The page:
Like many other Iraqis, al-Jalili routinely veers from optimism to apprehension. He drives to work in a new government car but nervously checks for potential gunmen in any vehicle that draws alongside him. He can afford to call his uncle in Texas on his new cell phone, but when a stranger at a cigarette stand cast an odd glance at him recently, al-Jalili dialed several friends to escort him home. "The roofs of Mosul are covered with new satellite dishes, and the streets are littered with Pepsi cans and banana skins," says al-Jalili, ticking off some of the items that have become widely available since Saddam Hussein's fall. But the change in Iraq has also ushered in new fears. As al-Jalili puts it, "We don't know who is our enemy."
It has been a year since the U.S. and its allies launched the war in Iraq. They deposed and eventually captured a dictator, but the country has fallen into a prolonged state of anarchy, during which 558 U.S. troops have died along with 101 other foreign soldiers and an estimated 10,000 Iraqi civilians. Americans have mostly watched the saga unfold from afar, but for Iraqis the car bombs, shootings and roadblocks have become part of daily life, a regimen in which new opportunities coexist with the most terrifying of dangers.
TIME and ABC News teamed up last October to travel to 30 towns across Iraq to see whether life had improved for ordinary citizens. We found the initial rumblings of an economic boom and, particularly outside Baghdad, the first glimmers of political freedom. But there were also large numbers of unemployed young men and widespread concerns about security. This month we retraced our footsteps, often interviewing the same people we met on our previous journey, to gauge the extent of change. We found that the country has indeed moved forward but that this progress has been matched by a corresponding rise in anxiety. The transition in the coming months, as the U.S. hands power to Iraqis and the nation's ethnic and religious groups try to find ways to coexist peacefully, will determine whether the country can become, at one extreme, a model for democracy in the region or, at the other, an unstable haven for terrorist organizations.
For now, the economy is clearly gaining ground. The Coalition Provisional Authority, which manages Iraq's public spending, has steadily increased salaries, fueling commerce that is creating jobs and giving many Iraqis a feeling of prosperity they had never known. An expanded and more visible Iraqi police force has reduced street crime and banditry. In many cities markets and restaurants now dare to stay open until late into the night. But continued unrest threatens to swamp all those gains. A series of bomb attacks targeting Kurdish politicians, Shi'ite mosques and police stations around Iraq has stoked fears that the very foundations of the country are shaking. Many Iraqis blame the U.S. for creating this instability and for continuing to occupy the country, but few would want the troops to simply pull out now, in a climate ripe for civil war. In an informal survey of 1,350 Iraqis carried out for ABC and TIME, a majority of respondents said they think life will improve. But they also complained that the coalition has yet to deliver on its promises.
Two months before he was killed, Mustafa indicated to TIME that he counted himself among the optimists, but he said, "If there is no security, there can be no work, no rebuilding." Security is still the No. 1 concern throughout Iraq, especially as U.S. troops pull back into defensive positions in their bases. Back in October the Christian village of Alqosh in the hills north of Mosul was celebrating the dismantling of a Saddam-era military checkpoint that had prevented locals from traveling to the city to buy goods. The newly opened road had sparked a boom in business in the village. But in January the villagers set up their own checkpoint, this time to prevent strangers from coming in. "It is not like the old checkpoint," explains Salam Nissan Shamoun, the local postmaster. "This time it is our sons and cousins."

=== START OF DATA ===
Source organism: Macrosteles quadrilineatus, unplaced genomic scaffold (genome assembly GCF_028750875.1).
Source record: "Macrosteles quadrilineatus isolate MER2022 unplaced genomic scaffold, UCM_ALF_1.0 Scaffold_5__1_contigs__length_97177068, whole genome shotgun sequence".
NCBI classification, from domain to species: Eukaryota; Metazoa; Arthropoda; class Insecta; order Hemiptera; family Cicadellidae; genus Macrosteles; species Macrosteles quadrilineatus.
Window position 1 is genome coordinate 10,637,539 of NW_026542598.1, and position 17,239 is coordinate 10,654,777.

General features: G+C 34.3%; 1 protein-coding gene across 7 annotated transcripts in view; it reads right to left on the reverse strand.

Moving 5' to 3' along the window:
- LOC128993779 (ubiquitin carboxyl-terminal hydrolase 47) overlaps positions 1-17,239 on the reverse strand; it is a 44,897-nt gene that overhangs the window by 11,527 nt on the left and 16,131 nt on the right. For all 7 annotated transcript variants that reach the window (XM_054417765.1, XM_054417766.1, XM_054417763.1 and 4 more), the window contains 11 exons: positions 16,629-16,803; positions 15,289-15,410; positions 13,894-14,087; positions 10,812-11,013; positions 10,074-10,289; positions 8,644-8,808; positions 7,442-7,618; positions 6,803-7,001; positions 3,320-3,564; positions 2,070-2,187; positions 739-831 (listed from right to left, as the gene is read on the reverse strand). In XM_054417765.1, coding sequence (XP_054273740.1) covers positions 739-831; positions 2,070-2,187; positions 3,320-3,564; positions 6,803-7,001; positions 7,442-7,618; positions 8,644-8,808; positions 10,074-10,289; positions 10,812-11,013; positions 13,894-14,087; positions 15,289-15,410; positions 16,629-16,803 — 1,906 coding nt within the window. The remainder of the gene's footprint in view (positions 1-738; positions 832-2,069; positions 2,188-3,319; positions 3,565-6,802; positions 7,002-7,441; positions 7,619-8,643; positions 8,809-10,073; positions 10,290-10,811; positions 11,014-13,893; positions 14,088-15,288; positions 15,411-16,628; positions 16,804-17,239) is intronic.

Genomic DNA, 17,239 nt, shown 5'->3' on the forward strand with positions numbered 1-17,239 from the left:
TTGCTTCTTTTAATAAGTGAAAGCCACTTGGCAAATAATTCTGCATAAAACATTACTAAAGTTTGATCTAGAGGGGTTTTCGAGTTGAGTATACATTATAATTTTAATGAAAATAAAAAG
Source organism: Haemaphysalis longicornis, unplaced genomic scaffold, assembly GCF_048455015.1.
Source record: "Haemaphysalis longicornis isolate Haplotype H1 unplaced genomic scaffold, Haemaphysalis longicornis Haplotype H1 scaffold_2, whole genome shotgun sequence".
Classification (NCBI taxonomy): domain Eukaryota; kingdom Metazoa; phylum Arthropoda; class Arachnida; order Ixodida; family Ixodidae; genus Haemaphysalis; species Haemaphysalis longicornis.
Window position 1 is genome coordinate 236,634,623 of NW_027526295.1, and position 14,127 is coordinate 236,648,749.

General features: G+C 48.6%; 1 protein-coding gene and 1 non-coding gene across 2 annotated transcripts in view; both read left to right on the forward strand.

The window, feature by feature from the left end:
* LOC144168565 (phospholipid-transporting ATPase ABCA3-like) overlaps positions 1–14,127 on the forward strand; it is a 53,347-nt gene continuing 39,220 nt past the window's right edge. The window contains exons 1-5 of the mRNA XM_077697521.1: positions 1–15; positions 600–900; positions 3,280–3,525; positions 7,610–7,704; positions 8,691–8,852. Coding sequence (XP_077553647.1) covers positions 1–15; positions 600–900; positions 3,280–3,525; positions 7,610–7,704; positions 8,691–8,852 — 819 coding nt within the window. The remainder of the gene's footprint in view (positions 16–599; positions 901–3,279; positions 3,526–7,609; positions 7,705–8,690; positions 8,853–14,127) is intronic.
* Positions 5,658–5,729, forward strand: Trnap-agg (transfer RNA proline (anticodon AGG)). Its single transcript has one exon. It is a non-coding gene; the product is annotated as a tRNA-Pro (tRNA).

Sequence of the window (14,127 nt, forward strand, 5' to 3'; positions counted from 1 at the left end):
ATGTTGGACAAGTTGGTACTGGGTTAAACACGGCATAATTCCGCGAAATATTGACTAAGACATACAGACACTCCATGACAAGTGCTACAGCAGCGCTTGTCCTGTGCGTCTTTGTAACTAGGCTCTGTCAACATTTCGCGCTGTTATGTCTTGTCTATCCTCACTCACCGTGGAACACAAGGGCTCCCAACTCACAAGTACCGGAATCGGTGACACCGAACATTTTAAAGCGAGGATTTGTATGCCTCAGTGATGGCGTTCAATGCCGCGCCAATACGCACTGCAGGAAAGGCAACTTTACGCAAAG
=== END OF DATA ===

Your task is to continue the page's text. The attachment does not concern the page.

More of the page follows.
Elsewhere too, Iraqis are taking matters into their own hands. Traveling east toward the Kurdish city of Arbil, one encounters checkpoints every 10 miles or so. The peshmerga fighters who man the roadblocks address drivers in Kurdish. If the drivers are Arabs who cannot speak the local language, their cars are pulled aside and thoroughly searched. The checkpoints went up after devastating bomb attacks in February against both major Kurdish parties killed more than 100 people.
One seething potential fault line is Kirkuk, the only city in Iraq that still has a curfew. Tension persists between the Kurds on one side and Arabs and Turkomans on the other. Many Kurds say they don't want full independence but insist on a great deal of autonomy, which the new interim constitution affords them. But the rival groups coexist warily. Saddam had expelled many Kurds from Kirkuk in his attempt to Arabicize the city. Now they're coming back to try to reclaim their homes. Haider Mohammed, 20, an Arab who studies at a local technical college, says Kurds in his neighborhood are pressuring Arabs to sell their houses, sometimes for less than market price. With Kurds now dominating the city administration and police, his family is finding it difficult to resist pressure to sell. "It is just a matter of time" before they do, says Mohammed. "We just hope there will be a government to regulate this."
On the surface, life in Kirkuk seems normal, but there is a general sense of unease, and the streets empty early, long before the 11 p.m. curfew. In January a demonstration by Arabs and Turkomans against the Kurds in Kirkuk was met with gunfire from the police, and four died. "It will get worse," says Jalil Ismael, 58, a Turkoman, over a game of backgammon in his antique store in the center of the city. "They want to make this a Kurdish city."